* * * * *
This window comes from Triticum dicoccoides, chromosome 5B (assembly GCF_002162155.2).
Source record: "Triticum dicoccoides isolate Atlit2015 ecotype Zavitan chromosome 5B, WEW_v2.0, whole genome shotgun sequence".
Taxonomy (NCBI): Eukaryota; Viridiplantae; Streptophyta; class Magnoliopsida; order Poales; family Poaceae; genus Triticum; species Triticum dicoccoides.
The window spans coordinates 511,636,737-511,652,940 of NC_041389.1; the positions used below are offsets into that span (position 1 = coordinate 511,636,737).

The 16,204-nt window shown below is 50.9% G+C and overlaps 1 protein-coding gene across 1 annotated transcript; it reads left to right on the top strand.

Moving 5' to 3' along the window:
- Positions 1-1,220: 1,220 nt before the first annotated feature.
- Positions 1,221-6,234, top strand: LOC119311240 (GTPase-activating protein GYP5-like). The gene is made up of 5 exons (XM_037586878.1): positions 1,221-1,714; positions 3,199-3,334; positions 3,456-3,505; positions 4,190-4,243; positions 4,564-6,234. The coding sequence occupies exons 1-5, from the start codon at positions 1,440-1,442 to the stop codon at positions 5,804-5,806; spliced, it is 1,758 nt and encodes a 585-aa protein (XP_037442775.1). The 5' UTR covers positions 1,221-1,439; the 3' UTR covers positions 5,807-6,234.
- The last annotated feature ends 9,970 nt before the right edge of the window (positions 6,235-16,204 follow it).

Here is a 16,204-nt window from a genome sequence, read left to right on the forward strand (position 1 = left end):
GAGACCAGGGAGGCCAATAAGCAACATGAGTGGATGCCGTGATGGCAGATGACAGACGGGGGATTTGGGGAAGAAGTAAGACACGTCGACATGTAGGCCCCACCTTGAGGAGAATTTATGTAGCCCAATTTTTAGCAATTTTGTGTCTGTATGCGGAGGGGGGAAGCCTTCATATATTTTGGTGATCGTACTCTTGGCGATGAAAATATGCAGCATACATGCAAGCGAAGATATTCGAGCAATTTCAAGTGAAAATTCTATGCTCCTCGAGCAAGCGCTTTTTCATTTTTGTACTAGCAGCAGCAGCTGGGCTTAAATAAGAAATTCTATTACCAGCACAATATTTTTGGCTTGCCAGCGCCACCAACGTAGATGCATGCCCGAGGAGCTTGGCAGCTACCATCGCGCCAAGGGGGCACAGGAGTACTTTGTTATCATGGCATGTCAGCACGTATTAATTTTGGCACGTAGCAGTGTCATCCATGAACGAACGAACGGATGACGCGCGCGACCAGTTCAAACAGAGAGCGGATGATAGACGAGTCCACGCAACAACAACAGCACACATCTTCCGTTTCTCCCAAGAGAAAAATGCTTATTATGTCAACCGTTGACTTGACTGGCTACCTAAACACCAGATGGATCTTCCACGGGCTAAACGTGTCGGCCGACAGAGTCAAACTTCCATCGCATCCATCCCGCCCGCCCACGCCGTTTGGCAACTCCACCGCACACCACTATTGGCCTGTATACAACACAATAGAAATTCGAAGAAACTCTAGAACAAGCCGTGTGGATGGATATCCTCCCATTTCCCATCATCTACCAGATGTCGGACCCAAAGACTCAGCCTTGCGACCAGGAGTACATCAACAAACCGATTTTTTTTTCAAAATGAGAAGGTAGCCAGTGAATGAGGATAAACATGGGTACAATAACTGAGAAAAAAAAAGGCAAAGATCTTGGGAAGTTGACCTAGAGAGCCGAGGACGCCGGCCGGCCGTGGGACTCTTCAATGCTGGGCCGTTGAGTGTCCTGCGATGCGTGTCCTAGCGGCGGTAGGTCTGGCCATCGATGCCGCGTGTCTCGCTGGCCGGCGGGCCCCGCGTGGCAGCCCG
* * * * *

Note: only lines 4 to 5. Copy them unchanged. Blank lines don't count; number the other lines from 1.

The window spans coordinates 511,636,737-511,652,940 of NC_041389.1; the positions used below are offsets into that span (position 1 = coordinate 511,636,737).

The 16,204-nt window shown below is 50.9% G+C and overlaps 1 protein-coding gene across 1 annotated transcript; it reads left to right on the top strand.